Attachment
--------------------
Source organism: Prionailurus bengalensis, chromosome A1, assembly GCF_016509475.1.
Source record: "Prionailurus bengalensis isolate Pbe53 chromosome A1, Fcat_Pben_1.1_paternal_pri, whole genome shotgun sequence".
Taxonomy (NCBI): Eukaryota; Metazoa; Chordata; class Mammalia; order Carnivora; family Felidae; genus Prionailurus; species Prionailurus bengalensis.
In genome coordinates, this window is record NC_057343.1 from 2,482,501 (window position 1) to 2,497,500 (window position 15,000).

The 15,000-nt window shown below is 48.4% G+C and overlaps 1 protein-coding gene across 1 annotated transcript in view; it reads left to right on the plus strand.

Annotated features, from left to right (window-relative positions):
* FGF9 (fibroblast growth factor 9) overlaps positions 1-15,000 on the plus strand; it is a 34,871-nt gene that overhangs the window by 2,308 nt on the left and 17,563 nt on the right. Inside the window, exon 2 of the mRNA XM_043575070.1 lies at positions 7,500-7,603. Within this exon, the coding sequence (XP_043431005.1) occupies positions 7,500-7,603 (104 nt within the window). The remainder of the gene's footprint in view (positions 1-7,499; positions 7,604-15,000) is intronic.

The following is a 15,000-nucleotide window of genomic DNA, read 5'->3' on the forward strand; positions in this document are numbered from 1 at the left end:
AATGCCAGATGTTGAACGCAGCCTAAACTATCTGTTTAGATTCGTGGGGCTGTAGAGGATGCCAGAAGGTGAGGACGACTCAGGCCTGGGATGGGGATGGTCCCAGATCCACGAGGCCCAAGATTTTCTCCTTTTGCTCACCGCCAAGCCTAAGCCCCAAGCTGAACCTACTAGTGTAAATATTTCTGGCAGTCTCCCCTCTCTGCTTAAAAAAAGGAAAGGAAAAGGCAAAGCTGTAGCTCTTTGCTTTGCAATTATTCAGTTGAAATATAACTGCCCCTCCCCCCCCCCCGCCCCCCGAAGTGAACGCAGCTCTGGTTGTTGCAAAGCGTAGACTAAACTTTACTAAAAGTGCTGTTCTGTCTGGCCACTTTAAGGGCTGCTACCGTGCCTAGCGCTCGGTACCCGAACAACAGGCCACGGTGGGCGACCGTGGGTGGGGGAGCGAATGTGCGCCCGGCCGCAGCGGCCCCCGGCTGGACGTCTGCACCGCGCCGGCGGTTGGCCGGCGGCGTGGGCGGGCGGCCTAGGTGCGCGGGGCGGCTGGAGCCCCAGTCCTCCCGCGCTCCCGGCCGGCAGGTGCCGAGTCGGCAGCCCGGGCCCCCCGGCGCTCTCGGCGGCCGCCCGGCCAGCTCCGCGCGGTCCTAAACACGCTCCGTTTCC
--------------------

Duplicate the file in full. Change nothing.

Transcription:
Source organism: Prionailurus bengalensis, chromosome A1, assembly GCF_016509475.1.
Source record: "Prionailurus bengalensis isolate Pbe53 chromosome A1, Fcat_Pben_1.1_paternal_pri, whole genome shotgun sequence".
Taxonomy (NCBI): Eukaryota; Metazoa; Chordata; class Mammalia; order Carnivora; family Felidae; genus Prionailurus; species Prionailurus bengalensis.
In genome coordinates, this window is record NC_057343.1 from 2,482,501 (window position 1) to 2,497,500 (window position 15,000).

The 15,000-nt window shown below is 48.4% G+C and overlaps 1 protein-coding gene across 1 annotated transcript in view; it reads left to right on the plus strand.

Annotated features, from left to right (window-relative positions):
* FGF9 (fibroblast growth factor 9) overlaps positions 1-15,000 on the plus strand; it is a 34,871-nt gene that overhangs the window by 2,308 nt on the left and 17,563 nt on the right. Inside the window, exon 2 of the mRNA XM_043575070.1 lies at positions 7,500-7,603. Within this exon, the coding sequence (XP_043431005.1) occupies positions 7,500-7,603 (104 nt within the window). The remainder of the gene's footprint in view (positions 1-7,499; positions 7,604-15,000) is intronic.

The following is a 15,000-nucleotide window of genomic DNA, read 5'->3' on the forward strand; positions in this document are numbered from 1 at the left end:
AATGCCAGATGTTGAACGCAGCCTAAACTATCTGTTTAGATTCGTGGGGCTGTAGAGGATGCCAGAAGGTGAGGACGACTCAGGCCTGGGATGGGGATGGTCCCAGATCCACGAGGCCCAAGATTTTCTCCTTTTGCTCACCGCCAAGCCTAAGCCCCAAGCTGAACCTACTAGTGTAAATATTTCTGGCAGTCTCCCCTCTCTGCTTAAAAAAAGGAAAGGAAAAGGCAAAGCTGTAGCTCTTTGCTTTGCAATTATTCAGTTGAAATATAACTGCCCCTCCCCCCCCCCCGCCCCCCGAAGTGAACGCAGCTCTGGTTGTTGCAAAGCGTAGACTAAACTTTACTAAAAGTGCTGTTCTGTCTGGCCACTTTAAGGGCTGCTACCGTGCCTAGCGCTCGGTACCCGAACAACAGGCCACGGTGGGCGACCGTGGGTGGGGGAGCGAATGTGCGCCCGGCCGCAGCGGCCCCCGGCTGGACGTCTGCACCGCGCCGGCGGTTGGCCGGCGGCGTGGGCGGGCGGCCTAGGTGCGCGGGGCGGCTGGAGCCCCAGTCCTCCCGCGCTCCCGGCCGGCAGGTGCCGAGTCGGCAGCCCGGGCCCCCCGGCGCTCTCGGCGGCCGCCCGGCCAGCTCCGCGCGGTCCTAAACACGCTCCGTTTCC